An SEC-registered private equity advisory firm must comply with an expansive set of disclosure and substantive rules that essentially govern all aspects of its operations, including advertising, conflicts of interest, valuation, custody of client assets, reporting, and maintenance of books and records. Most fundamentally, an SEC-registered investment adviser is a fiduciary to its investors, a higher standard than that to which the SEC holds a broker. While a broker must merely recommend “suitable” investments to its clients, an investment adviser must act solely in its clients’ best interests. An SEC-registered adviser must put its clients’ interests ahead of its own. While requiring an SEC-registered investment adviser to register also as a broker would involve additional ongoing reporting and associated expense, it is difficult to see what additional substantive protections, if any, would be provided to fund investors.
- A private equity advisory firm that is to receive transaction-based fees upon the purchase or sale of a portfolio company should consider returning all or a portion of those fees to its investors in the form of offsets to the annual management fee and other fees that may be due the advisory firm from its funds or its funds’ portfolio companies. It has been suggested in speeches by SEC personnel that such offsets may “cleanse” the broker issue.7 However, such fee offsets have been viewed in other contexts as an indication that an investment fund was “engaged in a trade or business” with significant negative implications.8
- A private equity advisory firm should consider whether it should be compensated for the investment banking services it provides for its funds on some basis other than a percentage of the transaction value of a successful acquisition or disposition. A fixed dollar amount or an amount based on the hours devoted to a transaction may be more appropriate.
- If transaction-based fees are to be paid to a private equity advisory firm or its affiliates by either its private equity fund or its portfolio company, those fees should be reasonable in relation to the services performed; the performance of the services should be accurately documented; and the advisory firm may wish to limit those services to consulting services such as due diligence, accounting, financial modeling and analysis, and other professional services.
- A private equity advisory firm that is to receive transaction-based fees should consider whether to establish an SEC-registered-broker affiliate or otherwise associate with an SEC-registered broker.
- The placement memorandum, the limited partnership agreement and other disclosure documents distributed to potential investors in a private equity fund should clearly, concisely and comprehensively disclose how the advisory firm and its affiliates are to be compensated, not only by the funds themselves, but also by the portfolio companies the advisory firm controls through the funds. A private equity advisory firm should make sure that it and its affiliates strictly adhere to those disclosures in the operation of the funds and the related portfolio companies.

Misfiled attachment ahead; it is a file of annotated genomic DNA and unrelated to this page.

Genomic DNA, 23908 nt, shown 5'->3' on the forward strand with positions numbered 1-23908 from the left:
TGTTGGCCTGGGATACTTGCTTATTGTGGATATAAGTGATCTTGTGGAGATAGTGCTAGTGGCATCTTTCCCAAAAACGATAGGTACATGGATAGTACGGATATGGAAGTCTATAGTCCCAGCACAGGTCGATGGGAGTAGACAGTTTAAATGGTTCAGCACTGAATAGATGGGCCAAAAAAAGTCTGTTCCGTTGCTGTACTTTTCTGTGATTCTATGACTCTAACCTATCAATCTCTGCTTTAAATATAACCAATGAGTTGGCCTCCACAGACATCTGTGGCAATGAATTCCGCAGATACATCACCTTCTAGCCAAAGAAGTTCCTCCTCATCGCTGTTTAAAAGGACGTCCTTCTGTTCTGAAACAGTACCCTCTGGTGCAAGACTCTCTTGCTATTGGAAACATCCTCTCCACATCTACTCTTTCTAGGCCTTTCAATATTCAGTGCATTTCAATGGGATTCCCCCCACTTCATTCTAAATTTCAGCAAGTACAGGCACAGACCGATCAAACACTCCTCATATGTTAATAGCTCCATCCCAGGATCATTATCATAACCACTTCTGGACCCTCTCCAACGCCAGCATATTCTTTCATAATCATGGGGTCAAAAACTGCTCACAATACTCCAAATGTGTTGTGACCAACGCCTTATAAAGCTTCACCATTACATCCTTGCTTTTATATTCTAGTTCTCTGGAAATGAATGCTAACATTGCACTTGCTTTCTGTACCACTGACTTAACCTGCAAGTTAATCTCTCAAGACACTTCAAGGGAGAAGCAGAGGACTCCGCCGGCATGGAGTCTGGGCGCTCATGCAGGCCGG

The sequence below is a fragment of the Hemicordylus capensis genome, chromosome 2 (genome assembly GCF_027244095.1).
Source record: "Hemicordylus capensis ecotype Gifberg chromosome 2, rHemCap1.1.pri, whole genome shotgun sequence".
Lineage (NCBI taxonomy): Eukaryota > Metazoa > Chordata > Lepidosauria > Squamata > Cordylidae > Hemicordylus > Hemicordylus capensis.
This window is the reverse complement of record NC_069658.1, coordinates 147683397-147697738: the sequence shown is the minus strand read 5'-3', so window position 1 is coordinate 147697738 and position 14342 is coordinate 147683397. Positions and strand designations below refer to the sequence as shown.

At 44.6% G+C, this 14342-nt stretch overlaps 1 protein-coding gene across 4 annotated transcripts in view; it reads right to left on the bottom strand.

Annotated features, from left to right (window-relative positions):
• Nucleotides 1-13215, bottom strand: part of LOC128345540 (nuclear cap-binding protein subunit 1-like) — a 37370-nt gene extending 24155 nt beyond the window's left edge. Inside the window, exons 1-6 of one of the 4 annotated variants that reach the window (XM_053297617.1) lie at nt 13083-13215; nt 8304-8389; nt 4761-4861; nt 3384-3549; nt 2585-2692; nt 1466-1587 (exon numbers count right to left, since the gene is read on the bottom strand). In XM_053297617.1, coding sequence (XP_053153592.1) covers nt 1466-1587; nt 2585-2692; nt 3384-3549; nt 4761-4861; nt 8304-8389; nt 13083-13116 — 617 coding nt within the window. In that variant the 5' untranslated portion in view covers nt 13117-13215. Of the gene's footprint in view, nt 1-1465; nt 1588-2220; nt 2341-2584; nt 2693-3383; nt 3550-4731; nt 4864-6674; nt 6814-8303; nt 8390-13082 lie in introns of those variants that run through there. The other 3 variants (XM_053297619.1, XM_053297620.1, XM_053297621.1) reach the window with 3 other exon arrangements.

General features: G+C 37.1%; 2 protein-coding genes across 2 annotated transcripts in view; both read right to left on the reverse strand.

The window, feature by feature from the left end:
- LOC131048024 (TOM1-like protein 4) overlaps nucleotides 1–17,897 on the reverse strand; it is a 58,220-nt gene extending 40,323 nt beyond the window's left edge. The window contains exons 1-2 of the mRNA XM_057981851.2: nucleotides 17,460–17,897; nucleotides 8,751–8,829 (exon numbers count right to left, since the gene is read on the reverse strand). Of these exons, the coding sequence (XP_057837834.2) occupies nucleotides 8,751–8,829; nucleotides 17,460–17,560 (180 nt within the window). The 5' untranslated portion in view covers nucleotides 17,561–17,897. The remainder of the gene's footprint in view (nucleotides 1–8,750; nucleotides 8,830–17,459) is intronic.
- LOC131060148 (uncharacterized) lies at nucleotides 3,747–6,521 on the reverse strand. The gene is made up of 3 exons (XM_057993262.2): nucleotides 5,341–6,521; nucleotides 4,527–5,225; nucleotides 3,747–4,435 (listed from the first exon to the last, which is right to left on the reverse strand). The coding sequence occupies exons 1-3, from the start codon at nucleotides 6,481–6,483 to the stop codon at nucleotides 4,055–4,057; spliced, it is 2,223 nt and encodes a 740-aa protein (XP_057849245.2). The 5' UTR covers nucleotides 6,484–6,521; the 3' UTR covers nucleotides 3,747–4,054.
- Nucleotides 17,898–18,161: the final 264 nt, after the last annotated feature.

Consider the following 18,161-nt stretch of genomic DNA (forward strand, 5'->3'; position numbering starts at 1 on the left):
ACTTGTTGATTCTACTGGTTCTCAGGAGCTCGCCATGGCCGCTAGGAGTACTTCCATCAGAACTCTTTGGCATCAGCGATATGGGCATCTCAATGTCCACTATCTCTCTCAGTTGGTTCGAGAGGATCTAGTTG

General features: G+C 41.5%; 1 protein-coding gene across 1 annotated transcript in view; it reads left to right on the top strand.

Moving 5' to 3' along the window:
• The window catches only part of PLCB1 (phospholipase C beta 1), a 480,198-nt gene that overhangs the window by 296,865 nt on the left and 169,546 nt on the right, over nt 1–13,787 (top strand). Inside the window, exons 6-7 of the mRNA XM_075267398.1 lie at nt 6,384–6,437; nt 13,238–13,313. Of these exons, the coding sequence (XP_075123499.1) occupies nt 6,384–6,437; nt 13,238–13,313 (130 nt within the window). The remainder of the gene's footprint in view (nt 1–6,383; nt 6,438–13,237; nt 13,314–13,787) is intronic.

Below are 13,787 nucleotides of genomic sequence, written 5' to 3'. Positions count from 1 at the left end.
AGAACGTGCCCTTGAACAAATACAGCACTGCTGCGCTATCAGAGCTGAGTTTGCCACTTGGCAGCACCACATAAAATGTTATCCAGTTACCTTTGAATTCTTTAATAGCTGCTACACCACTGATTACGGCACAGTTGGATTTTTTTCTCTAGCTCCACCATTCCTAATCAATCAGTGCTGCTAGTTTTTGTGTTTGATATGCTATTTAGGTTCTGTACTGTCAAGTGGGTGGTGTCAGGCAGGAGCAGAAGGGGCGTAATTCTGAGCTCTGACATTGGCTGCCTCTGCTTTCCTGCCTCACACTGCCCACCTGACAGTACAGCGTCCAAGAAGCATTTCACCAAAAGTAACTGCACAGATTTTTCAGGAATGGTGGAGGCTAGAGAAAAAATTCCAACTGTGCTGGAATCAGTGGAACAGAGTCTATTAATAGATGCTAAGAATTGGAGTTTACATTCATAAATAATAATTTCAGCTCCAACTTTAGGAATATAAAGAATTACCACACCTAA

* The author would like to thank Evan X. Bakhet, a summer law clerk, for his assistance with this client alert.
1 Blackstreet Capital Mgmt., LLC, Exchange Act Release No. 77959, Advisers Act Release No. 4411 (June 1, 2016).
2 June 1, 2016, SEC Press Release “SEC Private Equity Fund Adviser Acted as Unregistered Broker.”
3 Section 15(a)(1) of the Exchange Act.
4 Section 3(a)(4) of the Exchange Act (emphasis added).
5 Following the SEC’s logic, it could be argued that even an SEC-registered investment adviser who does not receive an investment banking fee in connection with the purchase and sale of portfolio companies, should nevertheless register as a “broker” under the Exchange Act because the adviser is “effecting a transaction in a security for the account of another” and is receiving a portion of a fund’s profits from the transaction in the form of a carried interest.
6 As a result, the continued validity of the long-standing SEC-created “finder’s exception” to broker registration in which a person provides only the names and contact information of potential investors and receives a transaction-based fee if the potential investor actually makes the investment has been called into question. See Paul Anka, SEC No-Action Letter (July 24, 1991). While not expressly saying that the finder’s exception will no longer apply, the SEC almost always finds that the finder did more than provide names and contact information.
7 See A Few Observations in the Private Fund Space, Speech to the ABA, Trading and Markets Subcommittee, David W. Blass, Chief Counsel, SEC Division of Trading and Markets (April 5, 2013).
8 See Sun Capital Partners III, LP v. New Eng. Teamsters & Trucking Pension Fund, 724 F.3d 129, 143 (1st Cir. 2013) (in which a fee offset was a key factor in finding that a private equity fund is “engaged in a trade or business” and liable for portfolio companies’ unfunded pension obligations under the Multiemployer Pension Plan Amendments Act of 1980). See also McCarter & English Client Alert “Private Equity Funds Liable for Portfolio Company’s Pension Obligations” (April 6, 2016)